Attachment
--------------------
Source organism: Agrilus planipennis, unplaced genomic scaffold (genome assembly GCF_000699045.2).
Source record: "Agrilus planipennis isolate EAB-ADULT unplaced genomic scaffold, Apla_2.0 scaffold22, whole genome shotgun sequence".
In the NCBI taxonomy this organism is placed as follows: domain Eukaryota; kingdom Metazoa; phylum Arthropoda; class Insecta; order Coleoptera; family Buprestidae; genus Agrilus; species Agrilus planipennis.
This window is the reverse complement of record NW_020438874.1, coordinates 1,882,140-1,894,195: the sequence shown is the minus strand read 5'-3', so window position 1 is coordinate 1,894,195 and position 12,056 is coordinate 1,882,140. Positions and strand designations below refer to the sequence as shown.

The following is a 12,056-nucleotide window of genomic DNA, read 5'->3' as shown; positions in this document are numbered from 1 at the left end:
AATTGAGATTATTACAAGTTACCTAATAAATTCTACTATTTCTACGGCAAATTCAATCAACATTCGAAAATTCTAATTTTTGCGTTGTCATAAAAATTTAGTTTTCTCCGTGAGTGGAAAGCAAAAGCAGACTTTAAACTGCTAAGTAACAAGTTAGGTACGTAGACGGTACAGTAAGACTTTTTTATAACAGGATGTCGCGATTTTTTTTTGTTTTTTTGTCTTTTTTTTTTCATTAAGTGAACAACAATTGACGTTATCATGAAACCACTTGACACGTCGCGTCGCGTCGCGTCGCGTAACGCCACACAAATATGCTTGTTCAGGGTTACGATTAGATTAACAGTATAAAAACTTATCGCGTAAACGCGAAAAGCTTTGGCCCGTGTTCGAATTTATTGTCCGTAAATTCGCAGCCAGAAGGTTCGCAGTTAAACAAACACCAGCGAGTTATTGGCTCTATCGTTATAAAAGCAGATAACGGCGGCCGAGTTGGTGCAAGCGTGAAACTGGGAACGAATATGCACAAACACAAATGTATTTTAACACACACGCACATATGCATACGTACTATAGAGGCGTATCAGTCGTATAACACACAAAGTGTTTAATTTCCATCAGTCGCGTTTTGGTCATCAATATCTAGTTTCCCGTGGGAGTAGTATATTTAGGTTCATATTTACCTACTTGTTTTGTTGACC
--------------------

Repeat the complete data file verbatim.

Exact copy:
Source organism: Agrilus planipennis, unplaced genomic scaffold (genome assembly GCF_000699045.2).
Source record: "Agrilus planipennis isolate EAB-ADULT unplaced genomic scaffold, Apla_2.0 scaffold22, whole genome shotgun sequence".
In the NCBI taxonomy this organism is placed as follows: domain Eukaryota; kingdom Metazoa; phylum Arthropoda; class Insecta; order Coleoptera; family Buprestidae; genus Agrilus; species Agrilus planipennis.
This window is the reverse complement of record NW_020438874.1, coordinates 1,882,140-1,894,195: the sequence shown is the minus strand read 5'-3', so window position 1 is coordinate 1,894,195 and position 12,056 is coordinate 1,882,140. Positions and strand designations below refer to the sequence as shown.

The following is a 12,056-nucleotide window of genomic DNA, read 5'->3' as shown; positions in this document are numbered from 1 at the left end:
AATTGAGATTATTACAAGTTACCTAATAAATTCTACTATTTCTACGGCAAATTCAATCAACATTCGAAAATTCTAATTTTTGCGTTGTCATAAAAATTTAGTTTTCTCCGTGAGTGGAAAGCAAAAGCAGACTTTAAACTGCTAAGTAACAAGTTAGGTACGTAGACGGTACAGTAAGACTTTTTTATAACAGGATGTCGCGATTTTTTTTTGTTTTTTTGTCTTTTTTTTTTCATTAAGTGAACAACAATTGACGTTATCATGAAACCACTTGACACGTCGCGTCGCGTCGCGTCGCGTAACGCCACACAAATATGCTTGTTCAGGGTTACGATTAGATTAACAGTATAAAAACTTATCGCGTAAACGCGAAAAGCTTTGGCCCGTGTTCGAATTTATTGTCCGTAAATTCGCAGCCAGAAGGTTCGCAGTTAAACAAACACCAGCGAGTTATTGGCTCTATCGTTATAAAAGCAGATAACGGCGGCCGAGTTGGTGCAAGCGTGAAACTGGGAACGAATATGCACAAACACAAATGTATTTTAACACACACGCACATATGCATACGTACTATAGAGGCGTATCAGTCGTATAACACACAAAGTGTTTAATTTCCATCAGTCGCGTTTTGGTCATCAATATCTAGTTTCCCGTGGGAGTAGTATATTTAGGTTCATATTTACCTACTTGTTTTGTTGACC